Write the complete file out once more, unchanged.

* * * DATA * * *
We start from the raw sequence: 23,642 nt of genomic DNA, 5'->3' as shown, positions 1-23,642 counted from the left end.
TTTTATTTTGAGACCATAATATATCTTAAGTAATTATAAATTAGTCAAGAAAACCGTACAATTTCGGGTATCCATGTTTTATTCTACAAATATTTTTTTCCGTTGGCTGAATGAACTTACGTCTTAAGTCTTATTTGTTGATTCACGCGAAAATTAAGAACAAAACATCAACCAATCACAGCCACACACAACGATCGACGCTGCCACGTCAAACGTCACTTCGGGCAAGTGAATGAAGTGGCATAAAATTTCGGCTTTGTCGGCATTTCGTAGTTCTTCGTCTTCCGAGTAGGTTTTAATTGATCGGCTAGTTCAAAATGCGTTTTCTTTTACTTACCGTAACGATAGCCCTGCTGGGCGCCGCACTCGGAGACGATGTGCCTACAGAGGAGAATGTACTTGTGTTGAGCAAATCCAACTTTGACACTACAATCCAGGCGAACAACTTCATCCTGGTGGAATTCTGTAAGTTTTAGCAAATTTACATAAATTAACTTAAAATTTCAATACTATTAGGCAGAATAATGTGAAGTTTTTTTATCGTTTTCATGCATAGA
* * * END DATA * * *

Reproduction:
We start from the raw sequence: 23,642 nt of genomic DNA, 5'->3' as shown, positions 1-23,642 counted from the left end.
TTTTATTTTGAGACCATAATATATCTTAAGTAATTATAAATTAGTCAAGAAAACCGTACAATTTCGGGTATCCATGTTTTATTCTACAAATATTTTTTTCCGTTGGCTGAATGAACTTACGTCTTAAGTCTTATTTGTTGATTCACGCGAAAATTAAGAACAAAACATCAACCAATCACAGCCACACACAACGATCGACGCTGCCACGTCAAACGTCACTTCGGGCAAGTGAATGAAGTGGCATAAAATTTCGGCTTTGTCGGCATTTCGTAGTTCTTCGTCTTCCGAGTAGGTTTTAATTGATCGGCTAGTTCAAAATGCGTTTTCTTTTACTTACCGTAACGATAGCCCTGCTGGGCGCCGCACTCGGAGACGATGTGCCTACAGAGGAGAATGTACTTGTGTTGAGCAAATCCAACTTTGACACTACAATCCAGGCGAACAACTTCATCCTGGTGGAATTCTGTAAGTTTTAGCAAATTTACATAAATTAACTTAAAATTTCAATACTATTAGGCAGAATAATGTGAAGTTTTTTTATCGTTTTCATGCATAGA